Things are moving along with plans for a planned hotel tax increase in Frederick County — even as a bill is pending in Annapolis that would keep the rate where it is.
On Sunday evening, Frederick County Council President Bud Otis sent a letter to John Fieseler, executive director of the Tourism Council of Frederick County, asking that the council agree that an increase in the hotel tax from 3 percent to 5 percent would lead to the formation of a grant program to benefit conference or exhibit halls.
The pitch is pretty close to an amendment to the tax cap bill that was introduced by Delegate Karen Lewis Young and rejected by a majority of the county’s General Assembly delegation earlier this session.
According to the email, sent by Otis “on behalf of the Frederick County Council,” the grant program would “support the tourism component, including capital expenses, of any conference or exhibit hall space over 20,000 gross square feet recognizing that only a portion of the increase in revenue would be used for this purpose.”
The County Council wanted a commitment from the Tourism Council that all large conference centers or exhibit halls in Frederick County would have the opportunity to qualify for the grants.
“Since all the revenue from any increase in the hotel rental tax would go to the Tourism Council of Frederick County, we want to make sure that any new revenue continues to be spent to promote Frederick County and enhance economic development in a fair and equitable manner,” the letter stated.
The County Council got that commitment.
Within 24 hours, the council received a letter from the Tourism Council that confirmed that any new revenue from a hotel tax increase would be used to establish a “Tourism Infrastructure Development Fund.”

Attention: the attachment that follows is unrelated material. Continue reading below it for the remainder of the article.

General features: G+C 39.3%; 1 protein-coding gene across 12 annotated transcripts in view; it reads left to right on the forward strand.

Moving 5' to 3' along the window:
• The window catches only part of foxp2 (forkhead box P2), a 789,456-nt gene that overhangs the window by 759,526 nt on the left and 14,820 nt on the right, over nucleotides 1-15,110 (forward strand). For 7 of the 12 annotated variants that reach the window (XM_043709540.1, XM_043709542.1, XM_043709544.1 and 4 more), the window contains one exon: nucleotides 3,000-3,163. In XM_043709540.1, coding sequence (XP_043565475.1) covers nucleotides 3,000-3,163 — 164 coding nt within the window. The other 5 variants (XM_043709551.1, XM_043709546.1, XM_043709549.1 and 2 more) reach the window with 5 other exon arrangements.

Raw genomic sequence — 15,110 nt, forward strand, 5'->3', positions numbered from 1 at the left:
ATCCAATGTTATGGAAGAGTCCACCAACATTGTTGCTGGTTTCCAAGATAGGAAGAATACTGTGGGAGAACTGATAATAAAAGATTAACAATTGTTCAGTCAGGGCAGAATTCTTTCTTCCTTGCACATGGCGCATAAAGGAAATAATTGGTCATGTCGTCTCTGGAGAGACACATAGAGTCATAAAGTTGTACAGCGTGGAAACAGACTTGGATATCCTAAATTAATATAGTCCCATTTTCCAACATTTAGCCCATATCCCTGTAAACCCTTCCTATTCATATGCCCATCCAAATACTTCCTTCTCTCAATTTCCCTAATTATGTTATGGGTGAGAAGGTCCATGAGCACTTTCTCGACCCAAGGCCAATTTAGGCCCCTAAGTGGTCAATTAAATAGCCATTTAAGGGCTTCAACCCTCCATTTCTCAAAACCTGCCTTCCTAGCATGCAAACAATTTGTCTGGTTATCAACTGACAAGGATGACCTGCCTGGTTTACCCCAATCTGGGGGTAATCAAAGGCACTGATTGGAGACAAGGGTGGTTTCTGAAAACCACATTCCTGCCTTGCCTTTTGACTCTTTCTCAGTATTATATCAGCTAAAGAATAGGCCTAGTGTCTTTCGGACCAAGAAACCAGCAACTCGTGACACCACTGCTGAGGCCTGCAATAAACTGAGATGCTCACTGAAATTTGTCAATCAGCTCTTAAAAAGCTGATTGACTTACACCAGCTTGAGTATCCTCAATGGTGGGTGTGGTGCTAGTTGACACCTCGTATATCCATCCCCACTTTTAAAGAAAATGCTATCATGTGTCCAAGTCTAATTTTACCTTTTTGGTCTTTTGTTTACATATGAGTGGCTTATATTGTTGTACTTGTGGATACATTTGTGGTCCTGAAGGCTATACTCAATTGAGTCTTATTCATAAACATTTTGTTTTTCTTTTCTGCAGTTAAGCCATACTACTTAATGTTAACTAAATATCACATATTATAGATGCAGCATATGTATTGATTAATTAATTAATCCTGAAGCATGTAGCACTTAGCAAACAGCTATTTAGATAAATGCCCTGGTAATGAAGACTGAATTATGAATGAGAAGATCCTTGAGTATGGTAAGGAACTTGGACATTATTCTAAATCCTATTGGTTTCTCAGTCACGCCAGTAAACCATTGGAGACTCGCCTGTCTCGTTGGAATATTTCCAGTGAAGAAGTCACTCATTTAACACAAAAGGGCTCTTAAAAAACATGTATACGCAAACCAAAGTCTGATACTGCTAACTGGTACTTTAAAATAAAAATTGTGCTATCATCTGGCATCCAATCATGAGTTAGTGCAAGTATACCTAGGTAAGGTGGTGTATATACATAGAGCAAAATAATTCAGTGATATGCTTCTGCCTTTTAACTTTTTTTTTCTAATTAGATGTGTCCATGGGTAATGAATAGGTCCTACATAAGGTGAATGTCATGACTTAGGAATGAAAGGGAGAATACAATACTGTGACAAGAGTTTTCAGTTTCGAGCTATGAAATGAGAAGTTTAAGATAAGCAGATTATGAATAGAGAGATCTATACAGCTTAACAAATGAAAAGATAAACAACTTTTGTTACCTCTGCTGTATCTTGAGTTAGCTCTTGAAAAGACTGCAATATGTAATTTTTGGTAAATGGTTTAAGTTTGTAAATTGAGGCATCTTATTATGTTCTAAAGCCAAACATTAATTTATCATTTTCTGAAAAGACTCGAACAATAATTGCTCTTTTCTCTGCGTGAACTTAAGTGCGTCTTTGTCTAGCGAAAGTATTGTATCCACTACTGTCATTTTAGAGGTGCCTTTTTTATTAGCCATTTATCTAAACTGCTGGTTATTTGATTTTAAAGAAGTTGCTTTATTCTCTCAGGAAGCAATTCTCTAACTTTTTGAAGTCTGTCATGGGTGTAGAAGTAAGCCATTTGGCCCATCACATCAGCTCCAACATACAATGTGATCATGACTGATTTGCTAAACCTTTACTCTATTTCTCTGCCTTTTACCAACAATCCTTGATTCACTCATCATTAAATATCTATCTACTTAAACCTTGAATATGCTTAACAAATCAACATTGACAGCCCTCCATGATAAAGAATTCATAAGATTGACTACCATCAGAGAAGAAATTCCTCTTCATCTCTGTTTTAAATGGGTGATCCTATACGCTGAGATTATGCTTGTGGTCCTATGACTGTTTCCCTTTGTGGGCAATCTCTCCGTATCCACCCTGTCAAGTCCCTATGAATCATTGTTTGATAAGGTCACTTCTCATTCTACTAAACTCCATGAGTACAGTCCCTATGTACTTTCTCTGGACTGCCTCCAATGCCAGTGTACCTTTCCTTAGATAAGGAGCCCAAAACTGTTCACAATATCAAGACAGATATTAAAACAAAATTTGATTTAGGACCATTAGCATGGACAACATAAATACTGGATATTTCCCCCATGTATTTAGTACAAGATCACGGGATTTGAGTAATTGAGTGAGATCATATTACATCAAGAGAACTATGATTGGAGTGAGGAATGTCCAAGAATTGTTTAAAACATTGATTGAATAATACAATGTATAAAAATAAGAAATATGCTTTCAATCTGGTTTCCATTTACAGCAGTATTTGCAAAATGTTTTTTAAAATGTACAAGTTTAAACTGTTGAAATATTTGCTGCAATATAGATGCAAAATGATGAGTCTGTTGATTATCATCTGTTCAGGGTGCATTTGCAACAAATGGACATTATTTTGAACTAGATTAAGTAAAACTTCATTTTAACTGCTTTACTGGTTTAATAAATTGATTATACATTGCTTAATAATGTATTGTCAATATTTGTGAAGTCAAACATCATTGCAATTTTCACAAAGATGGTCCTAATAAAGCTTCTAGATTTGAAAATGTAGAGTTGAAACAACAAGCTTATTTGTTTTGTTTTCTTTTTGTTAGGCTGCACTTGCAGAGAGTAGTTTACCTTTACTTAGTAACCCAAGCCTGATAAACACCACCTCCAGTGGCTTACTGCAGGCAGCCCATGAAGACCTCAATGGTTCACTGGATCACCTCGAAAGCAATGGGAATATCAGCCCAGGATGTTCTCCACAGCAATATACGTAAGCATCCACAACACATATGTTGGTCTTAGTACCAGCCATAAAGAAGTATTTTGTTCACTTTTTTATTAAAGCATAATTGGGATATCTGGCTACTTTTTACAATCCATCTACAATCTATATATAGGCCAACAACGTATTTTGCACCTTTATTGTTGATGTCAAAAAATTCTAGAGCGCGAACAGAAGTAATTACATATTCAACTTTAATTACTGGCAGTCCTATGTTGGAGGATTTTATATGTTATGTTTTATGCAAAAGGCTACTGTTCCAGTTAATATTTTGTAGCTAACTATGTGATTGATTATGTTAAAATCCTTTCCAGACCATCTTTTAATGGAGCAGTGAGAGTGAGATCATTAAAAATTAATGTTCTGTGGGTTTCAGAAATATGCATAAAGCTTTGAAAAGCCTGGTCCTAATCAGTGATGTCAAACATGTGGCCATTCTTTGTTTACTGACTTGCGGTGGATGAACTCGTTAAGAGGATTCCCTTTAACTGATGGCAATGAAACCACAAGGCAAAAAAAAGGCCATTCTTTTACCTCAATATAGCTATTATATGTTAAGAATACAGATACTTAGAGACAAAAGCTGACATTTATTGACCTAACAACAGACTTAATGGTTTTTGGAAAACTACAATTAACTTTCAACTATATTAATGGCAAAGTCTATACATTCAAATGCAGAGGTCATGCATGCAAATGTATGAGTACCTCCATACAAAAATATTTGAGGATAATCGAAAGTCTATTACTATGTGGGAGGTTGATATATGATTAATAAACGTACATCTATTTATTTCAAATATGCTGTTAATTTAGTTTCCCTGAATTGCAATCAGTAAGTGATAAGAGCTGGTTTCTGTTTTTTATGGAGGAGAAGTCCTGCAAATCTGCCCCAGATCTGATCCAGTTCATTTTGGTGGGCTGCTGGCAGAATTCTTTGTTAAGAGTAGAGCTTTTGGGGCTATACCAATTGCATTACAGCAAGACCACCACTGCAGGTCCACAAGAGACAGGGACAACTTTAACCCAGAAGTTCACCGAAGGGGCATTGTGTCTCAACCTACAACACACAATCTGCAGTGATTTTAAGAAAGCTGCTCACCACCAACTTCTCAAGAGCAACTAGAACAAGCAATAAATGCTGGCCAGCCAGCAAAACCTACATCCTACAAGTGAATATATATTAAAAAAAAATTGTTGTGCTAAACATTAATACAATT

The Tourism Council said it has had a position statement on the issue since 2010, reaffirmed in 2014. It says that the infrastructure fund remains “to be defined, but there are examples around the world. Uses such as financing a needed amenity (as identified by market studies), to include an upscale full service hotel, are done elsewhere. The parameters would have to be determined to provide alternative uses if a hotel is not built.”
The letters were not exchanged without controversy, though.
Councilmen Kirby Delauter and Billy Shreve sent their own letter to the tourism office.
In short, it said, “Please let it be known that Council Members Billy Shreve and Kirby Delauter are not in agreement” with Otis’ letter.
“Kirby and I were like, absolutely not, we don’t support that,” Shreve said later in the week. He said the original letter gave the false impression the entire council agreed with it.
Shreve said he wishes letters from the council would spell out a vote on the issue, or have a signature line for each member to properly show support.
Also this week, Shreve is facing questions about his apparent former support for a downtown hotel and conference center proposal that also contemplated city, county and state tax-increment financing bonds.
The Board of County Commissioners, which included Shreve and Delauter, voted unanimously on Sept. 25, 2014, to support a joint resolution with the city of Frederick in favor of the project.
Shreve said he had an incomplete picture of the project’s budget at the time. “The funding sources were not put together back then,” he said.